Tejanos get season off to slow start
The rocky start to the 2018 baseball season continued for the EPCC Tejanos after dropping three of four games to the Pima Community College Aztecs over the weekend.
Photo by Adrian Ordoñez
EPCC's Nick Carrillo at bat versus Scottdale
Community College during Tejanos' first home stand.
The Tejanos are off to a disappointing 1-9 record.
The Tejanos started the weekend with a 9-6 loss against the Aztecs.
The Tejanos registered three runs in the bottom of the ninth to make it interesting. The last-gasp push proved not enough, as the game ended with a groundball to second base.
The second game Friday was the hitting highlight for EPCC, registering 14 hits and scoring 11 runs.
After coaching his team to an 11-8 victory, Cesar Romero said it came down to being aggressive at the plate.
“We jumped at the first pitch. If they want to get ahead, we need to take advantage of that,” said Romero. “We got ahead and of course one of our freshman pitchers [Jonathan Martinez] did an awesome job and kept us in the game.”
Freshman reliever J.D. Martinez, was called to action in the second inning and pitched for 6.2 innings. Martinez only allowed two earned runs and two walks, managed seven strikeouts.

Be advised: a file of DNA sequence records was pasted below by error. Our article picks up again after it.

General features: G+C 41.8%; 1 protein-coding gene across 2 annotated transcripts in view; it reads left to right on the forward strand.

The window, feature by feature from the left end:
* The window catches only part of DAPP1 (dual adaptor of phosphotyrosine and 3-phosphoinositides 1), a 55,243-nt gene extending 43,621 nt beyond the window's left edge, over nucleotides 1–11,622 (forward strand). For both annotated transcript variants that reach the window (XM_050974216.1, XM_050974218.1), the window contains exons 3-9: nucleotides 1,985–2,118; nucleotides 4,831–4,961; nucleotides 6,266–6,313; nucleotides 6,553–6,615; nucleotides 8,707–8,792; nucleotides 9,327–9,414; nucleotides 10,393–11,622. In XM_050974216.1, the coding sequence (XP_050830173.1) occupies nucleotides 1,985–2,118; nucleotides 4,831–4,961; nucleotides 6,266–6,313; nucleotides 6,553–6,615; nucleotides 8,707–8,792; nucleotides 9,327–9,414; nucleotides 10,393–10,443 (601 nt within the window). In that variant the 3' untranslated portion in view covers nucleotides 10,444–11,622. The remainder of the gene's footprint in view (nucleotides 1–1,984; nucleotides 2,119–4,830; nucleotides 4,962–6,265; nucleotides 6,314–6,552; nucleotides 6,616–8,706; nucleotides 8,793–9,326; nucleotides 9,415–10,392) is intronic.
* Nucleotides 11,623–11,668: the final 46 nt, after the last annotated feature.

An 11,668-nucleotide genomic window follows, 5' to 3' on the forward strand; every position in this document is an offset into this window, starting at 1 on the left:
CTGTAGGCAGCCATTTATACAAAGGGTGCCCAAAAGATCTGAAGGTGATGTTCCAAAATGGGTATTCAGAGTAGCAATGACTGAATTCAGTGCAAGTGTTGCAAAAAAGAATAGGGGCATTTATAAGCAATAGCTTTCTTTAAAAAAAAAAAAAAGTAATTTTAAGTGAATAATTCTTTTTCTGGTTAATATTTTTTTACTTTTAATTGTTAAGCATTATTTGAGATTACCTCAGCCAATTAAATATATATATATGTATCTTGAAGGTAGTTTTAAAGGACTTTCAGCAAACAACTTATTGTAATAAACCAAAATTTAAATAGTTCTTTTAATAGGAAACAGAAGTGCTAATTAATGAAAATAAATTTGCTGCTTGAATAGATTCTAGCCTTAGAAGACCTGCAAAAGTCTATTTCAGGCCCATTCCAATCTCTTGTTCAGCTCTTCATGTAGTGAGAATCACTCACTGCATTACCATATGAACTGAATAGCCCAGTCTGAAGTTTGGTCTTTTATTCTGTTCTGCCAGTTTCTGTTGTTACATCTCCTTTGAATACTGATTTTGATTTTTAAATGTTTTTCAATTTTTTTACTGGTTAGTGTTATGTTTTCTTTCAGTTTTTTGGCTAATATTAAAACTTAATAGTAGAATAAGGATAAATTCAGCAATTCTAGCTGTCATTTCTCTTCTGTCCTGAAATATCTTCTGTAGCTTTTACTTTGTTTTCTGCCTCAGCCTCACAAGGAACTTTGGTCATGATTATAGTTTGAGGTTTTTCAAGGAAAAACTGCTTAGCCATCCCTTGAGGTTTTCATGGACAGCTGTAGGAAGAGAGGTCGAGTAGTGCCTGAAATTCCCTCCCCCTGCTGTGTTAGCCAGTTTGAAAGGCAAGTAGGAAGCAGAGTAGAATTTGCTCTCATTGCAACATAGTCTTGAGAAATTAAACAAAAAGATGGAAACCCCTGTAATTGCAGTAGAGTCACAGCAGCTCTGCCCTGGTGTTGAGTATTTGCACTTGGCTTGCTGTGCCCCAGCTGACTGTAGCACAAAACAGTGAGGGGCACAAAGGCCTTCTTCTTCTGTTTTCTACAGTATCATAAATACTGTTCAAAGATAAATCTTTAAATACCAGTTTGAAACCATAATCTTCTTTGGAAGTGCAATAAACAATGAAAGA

“I was just trying to stay mentally strong you know, mentally confident that I was going to pound the zone, that I was going to take it to these guys,” said Martinez. “I was going to give them a run for my money and I did my job.”
“It’s a confidence builder. Being put in that situation where, you’re down one, they trust me to be in the game.”
EPCC infielder Adrian Gomez felt the first win of the season was a total team effort.
“I feel our pitching did really well. The hitters had to come through at some point because the pitchers can’t do everything,” he said.
In the third game of the series, EPCC sophomore Alan Arrieta pitched all seven innings, allowing only one earned run, two walks while recording five strikeouts.
The Tejanos’ strong defensive performance was not rewarded however, with EPCC only earning one hit on the way to a 2-0 defeat.
By the time the final game of the series came around, Romero’s frustration led to gathering his team outside the dugout for an impromptu meeting.
Romero could be heard calling out the team’s lack of focus when in the dugout, at others he could be heard pointing out that individual performances don’t win games.
“My main message was not to give up. It’s too long of a season, we’re a young team and we can’t sit back and expect things to be rewarded and given to you,” he said.
“They have to make that adjustment and keep battling. You need to make things happen in order to be successful and I think we’ve shown it.”
Part of Romero’s frustration also came from the officiating crew.
Though he felt some calls may not have gone his team’s way, they didn’t cost his team any games.
“They could’ve gone our way and for some reason when we don’t get the call coming our way, something bad happens and they score,” said Romero. “At times I felt there were calls that could’ve gone our way and it cost us a couple runs.
“With that said, we still need to man up and buckle down.”